Technology changes quickly—and becomes obsolete even more quickly. To keep up with this tech-driven era, it only makes sense to upgrade your organization’s computers, phones and hardware every few years as newer technology becomes available.
But what should you do with unwanted electronics? While it may seem like useless metal and plastic, outdated technology holds a lot of sensitive information. Information you presumably do not want to be made public. Realizing that the proper disposal of outdated technology is your responsibility and that your private information is there for the taking is the first step in protecting yourself and your business.
Working with a business that is accredited by the National Association for Information Destruction is the first place to start. These professionals make it easy to know what to destroy and what to recycle, ensure you maintain an unbroken chain of custody and follow applicable environmental laws.
Protect your data before you get rid of tech.
Once you decide to replace a piece of technology, determine what data on that device needs to be backed up so it can be properly uploaded to the new equipment. Move important files and personal information over and sign out of all accounts. When you have everything you need off your old device, use a program to delete and overwrite the data or perform a factory reset to make retrieving data more difficult.
Secure data destruction companies like DataShield can assist you by destroying data on any information bearing device, and make sure the rest of the components are properly broken down to be recycled.
To donate or not to donate.
While you may have an interest in donating your old tech to your favorite nonprofit there are a few things you should consider first. Does the technology have a hard drive or another memory device? If it does, it’s imperative you remove this before sending it down the line. Second, is there really any life left in the equipment or are you creating a disposal issue for the nonprofit? If the tech you no longer need is less than five years old, it’s possible someone else may be able to use it. Extending a computer’s lifespan through reuse may be an option but only if the operating system and software are still in use and supported.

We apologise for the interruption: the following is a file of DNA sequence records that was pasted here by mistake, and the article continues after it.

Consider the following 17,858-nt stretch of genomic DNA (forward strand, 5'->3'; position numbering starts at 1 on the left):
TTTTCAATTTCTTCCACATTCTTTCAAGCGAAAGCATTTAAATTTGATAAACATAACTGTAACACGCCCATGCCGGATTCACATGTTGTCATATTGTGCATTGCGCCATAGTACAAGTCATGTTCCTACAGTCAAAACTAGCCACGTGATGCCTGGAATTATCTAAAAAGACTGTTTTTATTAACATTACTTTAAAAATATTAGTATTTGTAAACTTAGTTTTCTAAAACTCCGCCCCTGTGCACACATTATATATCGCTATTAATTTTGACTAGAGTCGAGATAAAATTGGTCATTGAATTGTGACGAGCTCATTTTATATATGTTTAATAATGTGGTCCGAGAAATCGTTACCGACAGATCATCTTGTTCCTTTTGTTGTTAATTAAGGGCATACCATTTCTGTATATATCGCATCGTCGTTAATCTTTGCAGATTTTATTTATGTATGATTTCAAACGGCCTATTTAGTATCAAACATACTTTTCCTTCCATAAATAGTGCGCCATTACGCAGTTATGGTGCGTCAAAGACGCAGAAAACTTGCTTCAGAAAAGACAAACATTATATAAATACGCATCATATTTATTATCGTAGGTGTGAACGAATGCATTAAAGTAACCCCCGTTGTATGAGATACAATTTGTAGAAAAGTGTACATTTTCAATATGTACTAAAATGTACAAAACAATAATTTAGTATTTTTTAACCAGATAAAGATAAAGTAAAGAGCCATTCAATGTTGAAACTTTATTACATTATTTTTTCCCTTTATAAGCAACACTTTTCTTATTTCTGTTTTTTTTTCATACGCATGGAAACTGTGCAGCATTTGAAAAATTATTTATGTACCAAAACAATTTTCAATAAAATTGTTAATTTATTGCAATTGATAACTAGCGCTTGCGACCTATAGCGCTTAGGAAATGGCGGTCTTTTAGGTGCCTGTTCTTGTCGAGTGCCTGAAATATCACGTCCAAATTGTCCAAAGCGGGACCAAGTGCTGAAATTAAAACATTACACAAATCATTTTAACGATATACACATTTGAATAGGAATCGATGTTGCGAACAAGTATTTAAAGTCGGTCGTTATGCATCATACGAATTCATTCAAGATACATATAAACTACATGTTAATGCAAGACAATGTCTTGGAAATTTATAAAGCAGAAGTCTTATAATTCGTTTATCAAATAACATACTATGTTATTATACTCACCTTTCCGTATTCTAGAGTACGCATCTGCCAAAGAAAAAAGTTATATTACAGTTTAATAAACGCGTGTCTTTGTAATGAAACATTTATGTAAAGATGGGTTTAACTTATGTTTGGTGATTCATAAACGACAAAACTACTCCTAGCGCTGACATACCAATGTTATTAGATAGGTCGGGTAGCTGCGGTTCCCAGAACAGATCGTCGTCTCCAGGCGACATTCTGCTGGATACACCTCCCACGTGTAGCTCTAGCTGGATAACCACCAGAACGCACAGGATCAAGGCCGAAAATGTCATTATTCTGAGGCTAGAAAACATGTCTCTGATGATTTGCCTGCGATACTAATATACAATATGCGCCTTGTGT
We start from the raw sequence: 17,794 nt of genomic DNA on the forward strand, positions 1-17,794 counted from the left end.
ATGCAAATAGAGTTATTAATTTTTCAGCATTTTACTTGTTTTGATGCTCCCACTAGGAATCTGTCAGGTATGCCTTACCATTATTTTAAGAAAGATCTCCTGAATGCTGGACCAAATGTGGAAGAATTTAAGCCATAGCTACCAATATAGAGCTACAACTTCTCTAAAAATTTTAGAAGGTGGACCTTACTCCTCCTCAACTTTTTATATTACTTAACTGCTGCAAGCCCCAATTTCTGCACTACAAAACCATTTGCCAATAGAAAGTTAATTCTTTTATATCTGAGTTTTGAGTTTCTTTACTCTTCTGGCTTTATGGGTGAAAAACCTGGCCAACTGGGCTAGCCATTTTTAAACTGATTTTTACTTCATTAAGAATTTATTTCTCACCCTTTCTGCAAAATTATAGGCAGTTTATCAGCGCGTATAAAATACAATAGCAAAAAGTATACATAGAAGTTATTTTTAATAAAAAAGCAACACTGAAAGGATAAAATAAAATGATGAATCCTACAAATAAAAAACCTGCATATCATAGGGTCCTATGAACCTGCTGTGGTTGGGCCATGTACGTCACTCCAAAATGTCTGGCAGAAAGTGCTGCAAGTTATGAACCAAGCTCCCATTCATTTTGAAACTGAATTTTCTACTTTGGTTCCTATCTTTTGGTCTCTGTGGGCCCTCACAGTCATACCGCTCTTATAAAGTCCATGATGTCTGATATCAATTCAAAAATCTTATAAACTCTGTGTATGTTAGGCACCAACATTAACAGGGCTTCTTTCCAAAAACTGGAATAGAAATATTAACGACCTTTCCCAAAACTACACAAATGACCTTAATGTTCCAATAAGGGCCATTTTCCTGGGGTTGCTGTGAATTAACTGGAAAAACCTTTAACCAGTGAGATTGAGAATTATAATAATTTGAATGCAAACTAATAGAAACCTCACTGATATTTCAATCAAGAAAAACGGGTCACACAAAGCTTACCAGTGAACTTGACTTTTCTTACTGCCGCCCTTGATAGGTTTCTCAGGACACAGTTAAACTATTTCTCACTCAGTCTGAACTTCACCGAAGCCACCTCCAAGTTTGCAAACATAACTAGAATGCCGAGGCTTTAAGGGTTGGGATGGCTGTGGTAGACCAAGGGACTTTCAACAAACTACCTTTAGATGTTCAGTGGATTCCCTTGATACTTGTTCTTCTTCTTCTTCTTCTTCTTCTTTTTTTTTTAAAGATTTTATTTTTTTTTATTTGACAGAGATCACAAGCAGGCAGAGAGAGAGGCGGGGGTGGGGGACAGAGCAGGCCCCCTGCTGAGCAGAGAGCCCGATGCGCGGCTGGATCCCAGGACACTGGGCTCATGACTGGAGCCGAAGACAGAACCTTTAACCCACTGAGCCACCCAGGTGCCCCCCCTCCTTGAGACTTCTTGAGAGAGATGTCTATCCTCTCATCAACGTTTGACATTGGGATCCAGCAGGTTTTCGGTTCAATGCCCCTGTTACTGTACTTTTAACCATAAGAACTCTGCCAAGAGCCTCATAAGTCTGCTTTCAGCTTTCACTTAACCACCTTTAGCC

Donating old equipment is not a bad idea, but there are a variety of factors worth considering before you make the final decision. Ultimately, if you want verifiable destruction with a certificate to prove it donating is not an option. Knowing that your information is protected, and you have met environmental requirements may outweigh your interest in donating.
Recycle obsolete computer parts.
Irreparably broken or unneeded tech should be recycled. Electronic recycling is the responsible and lawful way to properly get rid of equipment that has no useful life left. Keeping electronic waste out of landfills reduces the impact on our environment and allows the materials that are recoverable to be recovered. When data destruction is a part of disposal shredded material is salvaged and smelted. DataShield recycles most electronics and shreds anything that is information-bearing.
At DataShield, we take ethical, responsible electronic recycling seriously and work to keep our clients’ data safe while preserving the planet. The next time you get a shiny new piece of technology, make sure to think through how your old electronics are being handled to ensure your information is protected.